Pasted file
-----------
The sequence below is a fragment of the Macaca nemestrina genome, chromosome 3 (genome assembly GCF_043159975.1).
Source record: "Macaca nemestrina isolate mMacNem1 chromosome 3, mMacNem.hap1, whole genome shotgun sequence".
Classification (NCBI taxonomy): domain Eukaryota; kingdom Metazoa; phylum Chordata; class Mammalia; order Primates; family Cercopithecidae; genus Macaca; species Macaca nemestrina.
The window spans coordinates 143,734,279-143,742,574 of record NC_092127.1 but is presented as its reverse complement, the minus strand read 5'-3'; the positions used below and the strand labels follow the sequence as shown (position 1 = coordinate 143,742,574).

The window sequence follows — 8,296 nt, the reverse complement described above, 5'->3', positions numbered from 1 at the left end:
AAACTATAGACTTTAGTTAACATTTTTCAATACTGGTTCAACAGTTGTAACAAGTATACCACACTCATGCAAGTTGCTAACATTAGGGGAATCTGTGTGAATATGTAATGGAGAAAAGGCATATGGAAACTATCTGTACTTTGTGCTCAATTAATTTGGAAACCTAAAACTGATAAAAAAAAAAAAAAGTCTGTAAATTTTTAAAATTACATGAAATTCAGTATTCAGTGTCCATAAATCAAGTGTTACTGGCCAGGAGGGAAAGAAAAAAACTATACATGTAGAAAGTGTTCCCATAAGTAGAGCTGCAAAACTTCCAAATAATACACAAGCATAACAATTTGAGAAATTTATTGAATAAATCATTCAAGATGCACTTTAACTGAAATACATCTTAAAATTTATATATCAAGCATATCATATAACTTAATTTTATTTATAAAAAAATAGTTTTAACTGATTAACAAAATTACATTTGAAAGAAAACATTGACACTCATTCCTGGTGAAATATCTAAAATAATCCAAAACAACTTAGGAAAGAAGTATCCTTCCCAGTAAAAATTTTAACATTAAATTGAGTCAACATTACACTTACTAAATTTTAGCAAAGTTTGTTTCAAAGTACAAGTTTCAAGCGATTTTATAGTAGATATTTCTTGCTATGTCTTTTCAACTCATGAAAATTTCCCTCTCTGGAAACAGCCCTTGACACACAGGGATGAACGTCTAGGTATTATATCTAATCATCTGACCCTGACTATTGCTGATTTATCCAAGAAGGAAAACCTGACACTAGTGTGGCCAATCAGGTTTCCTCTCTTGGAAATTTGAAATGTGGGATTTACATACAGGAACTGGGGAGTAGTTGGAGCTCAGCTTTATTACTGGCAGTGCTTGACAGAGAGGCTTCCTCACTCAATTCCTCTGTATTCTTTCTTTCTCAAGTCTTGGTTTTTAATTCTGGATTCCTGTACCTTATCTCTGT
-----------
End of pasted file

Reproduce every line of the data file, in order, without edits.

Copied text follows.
The sequence below is a fragment of the Macaca nemestrina genome, chromosome 3 (genome assembly GCF_043159975.1).
Source record: "Macaca nemestrina isolate mMacNem1 chromosome 3, mMacNem.hap1, whole genome shotgun sequence".
Classification (NCBI taxonomy): domain Eukaryota; kingdom Metazoa; phylum Chordata; class Mammalia; order Primates; family Cercopithecidae; genus Macaca; species Macaca nemestrina.
The window spans coordinates 143,734,279-143,742,574 of record NC_092127.1 but is presented as its reverse complement, the minus strand read 5'-3'; the positions used below and the strand labels follow the sequence as shown (position 1 = coordinate 143,742,574).

The window sequence follows — 8,296 nt, the reverse complement described above, 5'->3', positions numbered from 1 at the left end:
AAACTATAGACTTTAGTTAACATTTTTCAATACTGGTTCAACAGTTGTAACAAGTATACCACACTCATGCAAGTTGCTAACATTAGGGGAATCTGTGTGAATATGTAATGGAGAAAAGGCATATGGAAACTATCTGTACTTTGTGCTCAATTAATTTGGAAACCTAAAACTGATAAAAAAAAAAAAAAGTCTGTAAATTTTTAAAATTACATGAAATTCAGTATTCAGTGTCCATAAATCAAGTGTTACTGGCCAGGAGGGAAAGAAAAAAACTATACATGTAGAAAGTGTTCCCATAAGTAGAGCTGCAAAACTTCCAAATAATACACAAGCATAACAATTTGAGAAATTTATTGAATAAATCATTCAAGATGCACTTTAACTGAAATACATCTTAAAATTTATATATCAAGCATATCATATAACTTAATTTTATTTATAAAAAAATAGTTTTAACTGATTAACAAAATTACATTTGAAAGAAAACATTGACACTCATTCCTGGTGAAATATCTAAAATAATCCAAAACAACTTAGGAAAGAAGTATCCTTCCCAGTAAAAATTTTAACATTAAATTGAGTCAACATTACACTTACTAAATTTTAGCAAAGTTTGTTTCAAAGTACAAGTTTCAAGCGATTTTATAGTAGATATTTCTTGCTATGTCTTTTCAACTCATGAAAATTTCCCTCTCTGGAAACAGCCCTTGACACACAGGGATGAACGTCTAGGTATTATATCTAATCATCTGACCCTGACTATTGCTGATTTATCCAAGAAGGAAAACCTGACACTAGTGTGGCCAATCAGGTTTCCTCTCTTGGAAATTTGAAATGTGGGATTTACATACAGGAACTGGGGAGTAGTTGGAGCTCAGCTTTATTACTGGCAGTGCTTGACAGAGAGGCTTCCTCACTCAATTCCTCTGTATTCTTTCTTTCTCAAGTCTTGGTTTTTAATTCTGGATTCCTGTACCTTATCTCTGT